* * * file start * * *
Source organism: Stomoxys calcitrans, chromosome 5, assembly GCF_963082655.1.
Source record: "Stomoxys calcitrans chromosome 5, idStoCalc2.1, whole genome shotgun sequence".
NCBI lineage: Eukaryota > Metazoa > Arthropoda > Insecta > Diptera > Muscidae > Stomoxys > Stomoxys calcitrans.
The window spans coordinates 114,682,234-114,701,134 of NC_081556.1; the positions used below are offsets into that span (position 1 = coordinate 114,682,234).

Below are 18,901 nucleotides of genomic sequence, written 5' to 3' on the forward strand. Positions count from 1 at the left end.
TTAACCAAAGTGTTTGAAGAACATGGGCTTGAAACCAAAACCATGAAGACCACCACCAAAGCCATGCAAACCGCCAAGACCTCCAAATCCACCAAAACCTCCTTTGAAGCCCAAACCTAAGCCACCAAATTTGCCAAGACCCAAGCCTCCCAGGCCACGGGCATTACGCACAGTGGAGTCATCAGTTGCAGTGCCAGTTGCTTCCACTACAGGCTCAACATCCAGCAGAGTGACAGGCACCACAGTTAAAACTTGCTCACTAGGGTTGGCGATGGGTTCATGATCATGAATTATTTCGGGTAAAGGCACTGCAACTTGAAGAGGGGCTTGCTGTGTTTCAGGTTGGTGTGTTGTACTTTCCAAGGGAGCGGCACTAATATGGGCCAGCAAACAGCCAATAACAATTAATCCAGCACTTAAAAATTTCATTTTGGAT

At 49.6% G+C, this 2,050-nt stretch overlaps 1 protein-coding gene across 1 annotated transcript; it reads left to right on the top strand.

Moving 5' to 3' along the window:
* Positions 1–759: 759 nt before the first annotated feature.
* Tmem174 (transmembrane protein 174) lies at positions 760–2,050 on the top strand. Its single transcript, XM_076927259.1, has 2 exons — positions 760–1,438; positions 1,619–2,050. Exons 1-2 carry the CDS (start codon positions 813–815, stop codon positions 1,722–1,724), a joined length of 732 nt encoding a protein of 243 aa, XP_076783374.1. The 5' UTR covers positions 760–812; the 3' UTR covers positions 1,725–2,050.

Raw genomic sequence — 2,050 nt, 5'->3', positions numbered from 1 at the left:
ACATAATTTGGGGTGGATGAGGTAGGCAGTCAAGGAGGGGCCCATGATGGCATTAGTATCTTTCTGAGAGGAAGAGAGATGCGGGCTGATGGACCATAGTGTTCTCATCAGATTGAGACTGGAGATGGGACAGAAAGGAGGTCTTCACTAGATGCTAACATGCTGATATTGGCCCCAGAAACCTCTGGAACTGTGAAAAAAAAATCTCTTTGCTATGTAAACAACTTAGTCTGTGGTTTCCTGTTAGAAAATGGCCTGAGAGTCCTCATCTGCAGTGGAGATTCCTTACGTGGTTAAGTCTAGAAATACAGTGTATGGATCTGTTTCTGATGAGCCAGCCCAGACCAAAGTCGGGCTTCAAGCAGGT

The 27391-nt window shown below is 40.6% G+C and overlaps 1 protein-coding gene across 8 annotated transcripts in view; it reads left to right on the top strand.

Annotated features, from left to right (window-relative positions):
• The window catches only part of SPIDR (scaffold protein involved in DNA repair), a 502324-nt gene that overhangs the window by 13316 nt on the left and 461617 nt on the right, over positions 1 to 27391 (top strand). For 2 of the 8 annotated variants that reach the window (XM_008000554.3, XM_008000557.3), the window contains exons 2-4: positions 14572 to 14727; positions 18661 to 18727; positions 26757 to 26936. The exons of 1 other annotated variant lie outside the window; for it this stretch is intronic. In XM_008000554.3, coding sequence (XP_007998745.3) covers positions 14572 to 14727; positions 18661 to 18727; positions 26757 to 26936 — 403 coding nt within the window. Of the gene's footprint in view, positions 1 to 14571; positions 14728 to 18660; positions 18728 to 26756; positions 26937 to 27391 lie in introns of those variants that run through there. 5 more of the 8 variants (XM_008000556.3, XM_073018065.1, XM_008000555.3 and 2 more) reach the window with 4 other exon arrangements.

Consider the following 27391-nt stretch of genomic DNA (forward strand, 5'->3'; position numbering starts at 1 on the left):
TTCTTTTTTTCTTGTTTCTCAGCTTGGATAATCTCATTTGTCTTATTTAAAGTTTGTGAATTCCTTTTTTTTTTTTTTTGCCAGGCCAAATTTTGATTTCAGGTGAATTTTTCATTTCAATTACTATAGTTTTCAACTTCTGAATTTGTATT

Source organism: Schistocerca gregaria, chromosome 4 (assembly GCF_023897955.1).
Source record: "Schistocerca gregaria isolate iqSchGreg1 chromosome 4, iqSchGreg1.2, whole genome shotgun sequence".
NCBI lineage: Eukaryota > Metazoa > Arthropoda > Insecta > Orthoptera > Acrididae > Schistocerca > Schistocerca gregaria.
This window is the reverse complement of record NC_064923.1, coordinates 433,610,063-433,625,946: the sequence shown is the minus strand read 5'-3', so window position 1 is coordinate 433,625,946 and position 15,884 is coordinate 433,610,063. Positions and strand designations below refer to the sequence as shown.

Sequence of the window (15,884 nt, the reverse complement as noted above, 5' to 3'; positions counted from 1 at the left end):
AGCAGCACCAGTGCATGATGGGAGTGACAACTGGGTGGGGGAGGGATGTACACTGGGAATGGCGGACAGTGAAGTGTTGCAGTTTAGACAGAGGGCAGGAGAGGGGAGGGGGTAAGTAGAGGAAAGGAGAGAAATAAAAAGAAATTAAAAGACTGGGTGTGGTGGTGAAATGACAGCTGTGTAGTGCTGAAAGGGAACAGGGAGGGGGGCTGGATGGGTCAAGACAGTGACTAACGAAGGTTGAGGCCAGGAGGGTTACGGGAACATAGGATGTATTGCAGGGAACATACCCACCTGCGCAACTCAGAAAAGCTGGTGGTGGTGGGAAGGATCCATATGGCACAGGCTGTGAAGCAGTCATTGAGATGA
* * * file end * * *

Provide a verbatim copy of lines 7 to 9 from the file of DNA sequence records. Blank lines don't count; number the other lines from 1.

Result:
At 49.6% G+C, this 2,050-nt stretch overlaps 1 protein-coding gene across 1 annotated transcript; it reads left to right on the top strand.

Moving 5' to 3' along the window:
* Positions 1–759: 759 nt before the first annotated feature.